At this point the workshop moved into slightly less orthodox territory. Is there a kind of mind that opens and sensitizes us to nature in particular? Perhaps. This is the contention of David Abram, author of the eco-classic The Spell of the Sensuous and the more recent Becoming Animal (both excellent books; must reads!). Abram spent years living and studying with indigenous shamans around the world. What he found was a very different way of relating to nature, versus our own often heedless and forward-tumbling Western manner. These shamans, Abram contends, see themselves as immersed in a reciprocal relationship with nature. They don’t see nature as dumb or insentient. Rather, all of nature is intelligent and in constant communication with everything else. With practice, he argued, it was possible to tune into that conversation, something he worked to demonstrate on nature hikes, as participants tiptoed beneath the huge pines and among the slender swaying aspens.
Although Abram’s argument will sound New Agey to some, there is some tantalizing neurobiology to support at least the receptivity piece. Some neuroscientists distinguish between two forms of perception: egocentric and allocentric. The former is active, focal and directed – we are over here, deliberately directing our attention to a world out there. This awareness is instrumental – how does what I see relate to me as an acquisitive controlling ego? The latter is a very different system that uses a different set of brain circuits. “Allo” means “other;” this attention is passive, broad, impersonal and receptive. It doesn’t impose on the world, rather it lets the world impose – impress – on us.
It is this form of attention that Abram had the group practice. Can we walk through nature in this more receptive mode? Can we begin to trust our own participation in this much larger conversation? Soften your gaze, Abram encouraged us. Shift to the periphery. Trust your intuitions.
The experience of course was vague at first and sometimes unintentionally comic. It was hard not to giggle at the sight of these very serious professors staring softly and lovingly at various local shrubs. But, like any practice over time, our experience deepens. We learn to trust the vague blooms and feelings that pass through our bodies. In this way, Abram argued, we develop new sensitivities and, ultimately, new sources of support. One thing we can say with certainty is that when it comes to the health of the environment, all of nature is in this together.
It is here that I made my own modest contribution as the instructor of meditation. Every morning I taught the professors a different sitting practice, one they could also take with them into the day. Primarily a teacher of mindfulness meditation, I’ve been influenced by the Buddhist teacher Shinzen Young’s conception of mindfulness as the training of a three-fold attentional skill set. The first two attentional capacities are fairly straightforward: concentration and clarity. The first refers to our ability to attend to what we deem relevant; the second is our ability to make finer and finer discriminations about what is actually happening in our immediate experience.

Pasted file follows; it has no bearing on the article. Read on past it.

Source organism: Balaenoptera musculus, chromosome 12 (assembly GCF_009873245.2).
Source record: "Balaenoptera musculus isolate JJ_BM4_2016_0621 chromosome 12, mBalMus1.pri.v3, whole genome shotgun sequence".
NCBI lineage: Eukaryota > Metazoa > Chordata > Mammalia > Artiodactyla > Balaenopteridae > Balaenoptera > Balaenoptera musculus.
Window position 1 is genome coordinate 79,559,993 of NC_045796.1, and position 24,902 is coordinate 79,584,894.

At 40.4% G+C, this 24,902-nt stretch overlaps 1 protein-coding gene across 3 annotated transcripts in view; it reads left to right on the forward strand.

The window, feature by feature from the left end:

But it is Young’s understanding of a third quality, equanimity, that ultimately had the most transformative effect on my own life and practice. In Young’s view, equanimity means something very specific: a lack of pushing or pulling on experience, which he likens to a reduction of sensory impedance or friction. It is here that human suffering is addressed. In Young’s famous equation (that is, famous to his many students), “suffering = pain x resistance.” Pain is an inevitable part of the human condition. Suffering is not. Suffering is a product of fighting with our pain – gripping, resisting, fixating. Doing so exponentially expands the original insult, which reverberates up and down the mind-body tract, stressing the whole system in all kinds of subtle and underappreciated ways.
So then, for our meditation classes, although we worked with different objects of awareness – inner talk, imagery, emotions, body sensations, sounds and sights, among others – the emphasis was always on finding the flavor of equanimity in our experience, which over time the meditator begins to recognize as a simultaneous smoothness and fullness, an easygoingness that lubricates all our interactions and sensations, even our discomfort.
And here we come back full circle to the question of climate suffering. A burned out Type-A striver is no good to anyone. We need to cultivate as many resources as possible if we are going to address our planet’s challenges. These resources aren’t just external. They are also internal. They are capacities we can build; in the same way we have built our collective intelligence and our capacity for reason. In Wapner’s mountain laboratory, the social mind, the creative mind, the receptive mind, and the equanimous mind come together in a way that is thrilling and important.
Let the experiment continue.